Both the manufacturer and the port trust announced that Hyundai had sent 102 cars to the port by rail on November 27, with a further 125 cars the following day. These were stored at a newly surfaced parking area built at a cost of just over $5m. This 115,000 sq.m area was designed to accommodate finished vehicles, as well as machinery and project cargo.
Hyundai has historically relied on road transport to move vehicles to the port, but began the rail trial in response to congestion on main road routes and restrictions on sending car transporters through metropolitan areas during daylight hours. Despite the trial, the vast majority of the 4,025 finished vehicles despatched from the port on December 2 still arrived by road.
Anand Venkateswaran, the manufacturer’s senior general manager for sales logistics, told The Hindu newspaper: “Last week, we moved about 227 cars by rake from Sriperumbudur to Walajabad rail-auto hub and Tiruvallur, thinking it was the easiest way to move cars. Though it was technically feasible, it is not so commercially. Hence, we are going back to moving cars through trailers.”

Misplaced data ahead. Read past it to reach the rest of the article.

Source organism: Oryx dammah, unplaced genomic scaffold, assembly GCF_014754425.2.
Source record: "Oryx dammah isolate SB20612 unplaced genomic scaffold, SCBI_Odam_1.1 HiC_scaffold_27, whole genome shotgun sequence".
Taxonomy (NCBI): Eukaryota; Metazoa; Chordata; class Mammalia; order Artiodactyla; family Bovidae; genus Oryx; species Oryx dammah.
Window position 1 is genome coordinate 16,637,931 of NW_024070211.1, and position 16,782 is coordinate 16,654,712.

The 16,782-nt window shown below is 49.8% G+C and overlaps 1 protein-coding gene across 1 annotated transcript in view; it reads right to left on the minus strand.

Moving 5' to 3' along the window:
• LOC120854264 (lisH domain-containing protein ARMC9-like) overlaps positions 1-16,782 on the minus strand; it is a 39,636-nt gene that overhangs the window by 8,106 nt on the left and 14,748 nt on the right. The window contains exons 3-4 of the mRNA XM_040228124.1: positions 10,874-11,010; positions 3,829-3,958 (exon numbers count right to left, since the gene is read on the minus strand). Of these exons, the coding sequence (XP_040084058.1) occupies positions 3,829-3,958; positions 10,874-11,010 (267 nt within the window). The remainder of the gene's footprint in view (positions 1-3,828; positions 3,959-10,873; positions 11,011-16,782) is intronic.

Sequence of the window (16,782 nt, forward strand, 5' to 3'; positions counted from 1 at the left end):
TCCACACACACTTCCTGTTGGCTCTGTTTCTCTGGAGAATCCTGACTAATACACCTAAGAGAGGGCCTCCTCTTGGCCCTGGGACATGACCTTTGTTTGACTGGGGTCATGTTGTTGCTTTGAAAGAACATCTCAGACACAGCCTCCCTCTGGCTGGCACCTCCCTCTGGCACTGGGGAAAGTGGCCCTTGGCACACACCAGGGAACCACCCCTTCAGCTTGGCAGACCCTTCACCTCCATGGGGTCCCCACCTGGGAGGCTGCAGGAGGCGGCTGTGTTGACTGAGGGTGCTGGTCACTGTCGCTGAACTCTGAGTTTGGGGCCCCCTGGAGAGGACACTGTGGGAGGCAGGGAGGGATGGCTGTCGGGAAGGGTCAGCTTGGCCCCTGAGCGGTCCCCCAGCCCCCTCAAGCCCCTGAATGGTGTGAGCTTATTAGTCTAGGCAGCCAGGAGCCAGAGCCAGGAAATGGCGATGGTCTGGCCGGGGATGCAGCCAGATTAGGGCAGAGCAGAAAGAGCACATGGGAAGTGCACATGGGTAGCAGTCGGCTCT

Figures from HMIL show that rail transport cost 346% more than road transport, including an extra $59 per car for rail freight and loading/unloading; an extra $38 for port haulage; and $8 in charges levied by service providers. When applied to the 10,000-12,000 units shipped monthly by the OEM via Chennai, the sums simply didn’t add up.
In addition, the journey time by rail of around 24 hours compared unfavourably to the two hours taken to move vehicles 40km to the port by road from the company’s plant at Sriperumbudur.
HMIL is the only automotive manufacturer in the country that uses Chennai Port for exports; Ford, Nissan and Toyota all use Kamarajar Port instead.